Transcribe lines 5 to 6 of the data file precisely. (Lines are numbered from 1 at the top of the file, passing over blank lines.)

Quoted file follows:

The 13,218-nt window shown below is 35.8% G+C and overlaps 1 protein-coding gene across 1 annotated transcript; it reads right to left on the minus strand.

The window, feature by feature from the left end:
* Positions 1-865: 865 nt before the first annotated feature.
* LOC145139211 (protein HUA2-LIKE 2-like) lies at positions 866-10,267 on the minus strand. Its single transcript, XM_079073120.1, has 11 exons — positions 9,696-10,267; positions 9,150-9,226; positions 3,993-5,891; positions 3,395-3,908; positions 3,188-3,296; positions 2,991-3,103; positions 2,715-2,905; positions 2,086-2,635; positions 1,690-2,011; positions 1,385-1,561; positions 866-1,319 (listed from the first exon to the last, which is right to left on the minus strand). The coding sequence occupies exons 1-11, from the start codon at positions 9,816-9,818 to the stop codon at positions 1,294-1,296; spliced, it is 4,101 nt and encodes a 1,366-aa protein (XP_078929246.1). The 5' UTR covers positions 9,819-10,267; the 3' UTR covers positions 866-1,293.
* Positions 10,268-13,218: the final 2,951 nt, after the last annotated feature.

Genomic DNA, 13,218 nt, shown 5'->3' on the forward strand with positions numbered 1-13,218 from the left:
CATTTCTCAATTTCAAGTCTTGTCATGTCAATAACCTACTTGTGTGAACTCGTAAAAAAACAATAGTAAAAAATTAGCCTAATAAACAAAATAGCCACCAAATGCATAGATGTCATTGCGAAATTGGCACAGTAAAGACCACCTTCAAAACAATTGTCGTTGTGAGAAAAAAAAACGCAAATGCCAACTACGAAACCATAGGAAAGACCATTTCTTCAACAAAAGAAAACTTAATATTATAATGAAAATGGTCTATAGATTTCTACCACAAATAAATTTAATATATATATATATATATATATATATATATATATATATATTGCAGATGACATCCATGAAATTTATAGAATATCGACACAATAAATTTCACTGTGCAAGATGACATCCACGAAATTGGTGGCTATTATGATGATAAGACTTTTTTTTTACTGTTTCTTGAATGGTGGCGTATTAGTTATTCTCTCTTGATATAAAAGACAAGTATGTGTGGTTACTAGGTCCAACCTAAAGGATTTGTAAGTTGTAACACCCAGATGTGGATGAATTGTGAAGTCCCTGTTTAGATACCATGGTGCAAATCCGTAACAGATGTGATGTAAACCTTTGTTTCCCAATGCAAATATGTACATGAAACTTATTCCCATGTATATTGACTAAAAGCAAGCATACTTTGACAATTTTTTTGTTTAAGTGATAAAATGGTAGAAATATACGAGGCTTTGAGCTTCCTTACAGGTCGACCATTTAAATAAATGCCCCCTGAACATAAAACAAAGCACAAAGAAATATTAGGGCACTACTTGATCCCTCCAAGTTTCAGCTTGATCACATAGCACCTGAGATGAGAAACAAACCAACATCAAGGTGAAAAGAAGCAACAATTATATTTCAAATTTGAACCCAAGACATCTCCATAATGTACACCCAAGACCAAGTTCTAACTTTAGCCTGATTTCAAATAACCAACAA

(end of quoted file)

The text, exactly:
* Positions 10,268-13,218: the final 2,951 nt, after the last annotated feature.

Genomic DNA, 13,218 nt, shown 5'->3' on the forward strand with positions numbered 1-13,218 from the left: